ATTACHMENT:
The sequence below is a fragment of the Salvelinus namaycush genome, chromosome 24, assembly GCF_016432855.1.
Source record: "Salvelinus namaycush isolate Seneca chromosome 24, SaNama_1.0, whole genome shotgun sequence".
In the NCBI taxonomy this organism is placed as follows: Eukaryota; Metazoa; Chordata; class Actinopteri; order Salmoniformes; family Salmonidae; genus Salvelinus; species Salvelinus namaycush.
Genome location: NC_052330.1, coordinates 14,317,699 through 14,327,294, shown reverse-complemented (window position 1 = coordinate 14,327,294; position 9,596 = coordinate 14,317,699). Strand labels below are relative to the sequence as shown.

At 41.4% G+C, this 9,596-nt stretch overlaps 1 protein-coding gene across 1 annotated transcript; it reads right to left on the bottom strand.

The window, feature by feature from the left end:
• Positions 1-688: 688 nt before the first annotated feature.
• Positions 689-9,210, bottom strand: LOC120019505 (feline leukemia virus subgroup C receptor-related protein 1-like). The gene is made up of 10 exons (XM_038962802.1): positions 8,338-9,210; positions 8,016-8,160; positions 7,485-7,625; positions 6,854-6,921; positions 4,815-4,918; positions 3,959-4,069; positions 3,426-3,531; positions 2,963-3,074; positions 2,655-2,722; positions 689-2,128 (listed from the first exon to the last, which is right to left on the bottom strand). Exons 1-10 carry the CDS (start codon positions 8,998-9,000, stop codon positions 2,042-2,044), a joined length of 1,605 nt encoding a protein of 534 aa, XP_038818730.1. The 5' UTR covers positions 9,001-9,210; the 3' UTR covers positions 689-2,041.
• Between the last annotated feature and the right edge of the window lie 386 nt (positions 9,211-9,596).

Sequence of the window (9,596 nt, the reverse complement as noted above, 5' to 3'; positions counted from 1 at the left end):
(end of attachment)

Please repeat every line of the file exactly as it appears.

The sequence below is a fragment of the Salvelinus namaycush genome, chromosome 24, assembly GCF_016432855.1.
Source record: "Salvelinus namaycush isolate Seneca chromosome 24, SaNama_1.0, whole genome shotgun sequence".
In the NCBI taxonomy this organism is placed as follows: Eukaryota; Metazoa; Chordata; class Actinopteri; order Salmoniformes; family Salmonidae; genus Salvelinus; species Salvelinus namaycush.
Genome location: NC_052330.1, coordinates 14,317,699 through 14,327,294, shown reverse-complemented (window position 1 = coordinate 14,327,294; position 9,596 = coordinate 14,317,699). Strand labels below are relative to the sequence as shown.

At 41.4% G+C, this 9,596-nt stretch overlaps 1 protein-coding gene across 1 annotated transcript; it reads right to left on the bottom strand.

The window, feature by feature from the left end:
• Positions 1-688: 688 nt before the first annotated feature.
• Positions 689-9,210, bottom strand: LOC120019505 (feline leukemia virus subgroup C receptor-related protein 1-like). The gene is made up of 10 exons (XM_038962802.1): positions 8,338-9,210; positions 8,016-8,160; positions 7,485-7,625; positions 6,854-6,921; positions 4,815-4,918; positions 3,959-4,069; positions 3,426-3,531; positions 2,963-3,074; positions 2,655-2,722; positions 689-2,128 (listed from the first exon to the last, which is right to left on the bottom strand). Exons 1-10 carry the CDS (start codon positions 8,998-9,000, stop codon positions 2,042-2,044), a joined length of 1,605 nt encoding a protein of 534 aa, XP_038818730.1. The 5' UTR covers positions 9,001-9,210; the 3' UTR covers positions 689-2,041.
• Between the last annotated feature and the right edge of the window lie 386 nt (positions 9,211-9,596).

Sequence of the window (9,596 nt, the reverse complement as noted above, 5' to 3'; positions counted from 1 at the left end):